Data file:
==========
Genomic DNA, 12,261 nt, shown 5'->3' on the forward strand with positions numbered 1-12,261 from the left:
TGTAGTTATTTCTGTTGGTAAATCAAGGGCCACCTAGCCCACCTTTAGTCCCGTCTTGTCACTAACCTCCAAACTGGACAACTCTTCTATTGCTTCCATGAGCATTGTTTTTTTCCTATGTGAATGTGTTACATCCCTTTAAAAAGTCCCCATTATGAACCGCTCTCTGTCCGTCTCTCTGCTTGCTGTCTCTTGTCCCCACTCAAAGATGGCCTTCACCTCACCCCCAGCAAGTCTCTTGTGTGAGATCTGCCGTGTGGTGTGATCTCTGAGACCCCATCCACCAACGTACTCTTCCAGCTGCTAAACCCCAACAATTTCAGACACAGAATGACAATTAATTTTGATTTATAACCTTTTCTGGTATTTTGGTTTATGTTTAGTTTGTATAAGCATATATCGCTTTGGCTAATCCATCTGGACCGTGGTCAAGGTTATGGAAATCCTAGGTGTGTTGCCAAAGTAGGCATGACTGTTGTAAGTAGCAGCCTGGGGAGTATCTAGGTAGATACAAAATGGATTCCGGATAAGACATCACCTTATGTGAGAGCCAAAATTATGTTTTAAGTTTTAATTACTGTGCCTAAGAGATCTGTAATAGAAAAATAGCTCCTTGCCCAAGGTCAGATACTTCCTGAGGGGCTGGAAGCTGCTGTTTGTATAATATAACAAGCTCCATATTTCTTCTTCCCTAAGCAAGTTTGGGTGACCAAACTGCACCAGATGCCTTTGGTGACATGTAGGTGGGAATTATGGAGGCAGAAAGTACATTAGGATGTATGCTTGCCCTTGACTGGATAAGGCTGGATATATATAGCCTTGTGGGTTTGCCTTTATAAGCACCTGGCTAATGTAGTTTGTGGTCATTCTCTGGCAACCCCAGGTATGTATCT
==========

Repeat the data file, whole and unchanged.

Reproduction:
Genomic DNA, 12,261 nt, shown 5'->3' on the forward strand with positions numbered 1-12,261 from the left:
TGTAGTTATTTCTGTTGGTAAATCAAGGGCCACCTAGCCCACCTTTAGTCCCGTCTTGTCACTAACCTCCAAACTGGACAACTCTTCTATTGCTTCCATGAGCATTGTTTTTTTCCTATGTGAATGTGTTACATCCCTTTAAAAAGTCCCCATTATGAACCGCTCTCTGTCCGTCTCTCTGCTTGCTGTCTCTTGTCCCCACTCAAAGATGGCCTTCACCTCACCCCCAGCAAGTCTCTTGTGTGAGATCTGCCGTGTGGTGTGATCTCTGAGACCCCATCCACCAACGTACTCTTCCAGCTGCTAAACCCCAACAATTTCAGACACAGAATGACAATTAATTTTGATTTATAACCTTTTCTGGTATTTTGGTTTATGTTTAGTTTGTATAAGCATATATCGCTTTGGCTAATCCATCTGGACCGTGGTCAAGGTTATGGAAATCCTAGGTGTGTTGCCAAAGTAGGCATGACTGTTGTAAGTAGCAGCCTGGGGAGTATCTAGGTAGATACAAAATGGATTCCGGATAAGACATCACCTTATGTGAGAGCCAAAATTATGTTTTAAGTTTTAATTACTGTGCCTAAGAGATCTGTAATAGAAAAATAGCTCCTTGCCCAAGGTCAGATACTTCCTGAGGGGCTGGAAGCTGCTGTTTGTATAATATAACAAGCTCCATATTTCTTCTTCCCTAAGCAAGTTTGGGTGACCAAACTGCACCAGATGCCTTTGGTGACATGTAGGTGGGAATTATGGAGGCAGAAAGTACATTAGGATGTATGCTTGCCCTTGACTGGATAAGGCTGGATATATATAGCCTTGTGGGTTTGCCTTTATAAGCACCTGGCTAATGTAGTTTGTGGTCATTCTCTGGCAACCCCAGGTATGTATCT